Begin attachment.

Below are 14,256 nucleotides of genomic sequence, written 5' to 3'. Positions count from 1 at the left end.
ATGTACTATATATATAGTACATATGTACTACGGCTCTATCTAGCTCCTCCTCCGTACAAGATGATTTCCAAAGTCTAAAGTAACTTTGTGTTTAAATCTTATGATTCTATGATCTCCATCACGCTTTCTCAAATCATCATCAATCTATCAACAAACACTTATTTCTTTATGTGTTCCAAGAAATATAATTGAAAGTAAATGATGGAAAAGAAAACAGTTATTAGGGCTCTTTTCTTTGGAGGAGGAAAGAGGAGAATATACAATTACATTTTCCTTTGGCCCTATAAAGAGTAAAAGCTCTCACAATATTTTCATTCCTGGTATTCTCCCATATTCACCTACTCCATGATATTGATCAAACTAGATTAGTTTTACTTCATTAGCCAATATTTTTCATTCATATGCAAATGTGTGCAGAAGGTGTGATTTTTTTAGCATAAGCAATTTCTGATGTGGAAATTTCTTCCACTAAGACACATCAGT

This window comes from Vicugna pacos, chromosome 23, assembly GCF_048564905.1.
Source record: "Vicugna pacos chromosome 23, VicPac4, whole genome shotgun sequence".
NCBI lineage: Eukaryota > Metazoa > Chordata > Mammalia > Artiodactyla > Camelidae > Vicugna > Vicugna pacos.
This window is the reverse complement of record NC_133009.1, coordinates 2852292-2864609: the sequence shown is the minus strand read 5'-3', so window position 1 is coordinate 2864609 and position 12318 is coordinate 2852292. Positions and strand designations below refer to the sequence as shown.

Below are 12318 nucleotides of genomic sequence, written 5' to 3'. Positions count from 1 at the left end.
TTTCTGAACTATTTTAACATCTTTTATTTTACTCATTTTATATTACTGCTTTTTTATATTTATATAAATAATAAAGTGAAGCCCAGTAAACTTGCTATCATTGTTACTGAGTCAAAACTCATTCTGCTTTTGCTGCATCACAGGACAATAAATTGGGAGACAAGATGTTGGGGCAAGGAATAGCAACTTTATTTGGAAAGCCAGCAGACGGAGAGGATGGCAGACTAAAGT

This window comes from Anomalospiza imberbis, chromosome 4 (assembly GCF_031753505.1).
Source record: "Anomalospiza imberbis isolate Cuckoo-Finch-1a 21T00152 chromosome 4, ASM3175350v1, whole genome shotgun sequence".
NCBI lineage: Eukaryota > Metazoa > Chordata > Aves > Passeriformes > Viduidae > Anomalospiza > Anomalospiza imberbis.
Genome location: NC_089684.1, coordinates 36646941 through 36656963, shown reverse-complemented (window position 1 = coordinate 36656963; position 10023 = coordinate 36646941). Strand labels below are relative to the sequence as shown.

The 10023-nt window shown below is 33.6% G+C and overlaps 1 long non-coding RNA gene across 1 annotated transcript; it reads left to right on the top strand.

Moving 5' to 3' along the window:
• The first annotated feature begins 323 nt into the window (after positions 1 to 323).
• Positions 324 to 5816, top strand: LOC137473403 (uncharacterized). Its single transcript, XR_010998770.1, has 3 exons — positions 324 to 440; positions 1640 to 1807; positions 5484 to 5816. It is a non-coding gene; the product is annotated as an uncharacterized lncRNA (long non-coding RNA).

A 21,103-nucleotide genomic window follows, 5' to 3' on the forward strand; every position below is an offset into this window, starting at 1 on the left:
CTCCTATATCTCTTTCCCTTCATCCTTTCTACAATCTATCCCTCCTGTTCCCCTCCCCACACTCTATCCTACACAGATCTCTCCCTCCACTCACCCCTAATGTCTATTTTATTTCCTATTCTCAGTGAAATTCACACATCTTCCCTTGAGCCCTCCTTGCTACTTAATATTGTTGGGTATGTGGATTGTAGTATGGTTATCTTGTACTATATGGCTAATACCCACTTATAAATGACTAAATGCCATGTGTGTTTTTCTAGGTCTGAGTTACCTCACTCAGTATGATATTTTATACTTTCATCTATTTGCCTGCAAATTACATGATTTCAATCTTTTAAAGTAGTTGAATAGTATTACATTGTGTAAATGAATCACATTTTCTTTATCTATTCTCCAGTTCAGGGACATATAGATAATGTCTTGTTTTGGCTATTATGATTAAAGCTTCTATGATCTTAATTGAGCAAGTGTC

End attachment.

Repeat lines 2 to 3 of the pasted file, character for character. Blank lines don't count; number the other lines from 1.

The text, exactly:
ATGTACTATATATATAGTACATATGTACTACGGCTCTATCTAGCTCCTCCTCCGTACAAGATGATTTCCAAAGTCTAAAGTAACTTTGTGTTTAAATCTTATGATTCTATGATCTCCATCACGCTTTCTCAAATCATCATCAATCTATCAACAAACACTTATTTCTTTATGTGTTCCAAGAAATATAATTGAAAGTAAATGATGGAAAAGAAAACAGTTATTAGGGCTCTTTTCTTTGGAGGAGGAAAGAGGAGAATATACAATTACATTTTCCTTTGGCCCTATAAAGAGTAAAAGCTCTCACAATATTTTCATTCCTGGTATTCTCCCATATTCACCTACTCCATGATATTGATCAAACTAGATTAGTTTTACTTCATTAGCCAATATTTTTCATTCATATGCAAATGTGTGCAGAAGGTGTGATTTTTTTAGCATAAGCAATTTCTGATGTGGAAATTTCTTCCACTAAGACACATCAGT

This window comes from Vicugna pacos, chromosome 23, assembly GCF_048564905.1.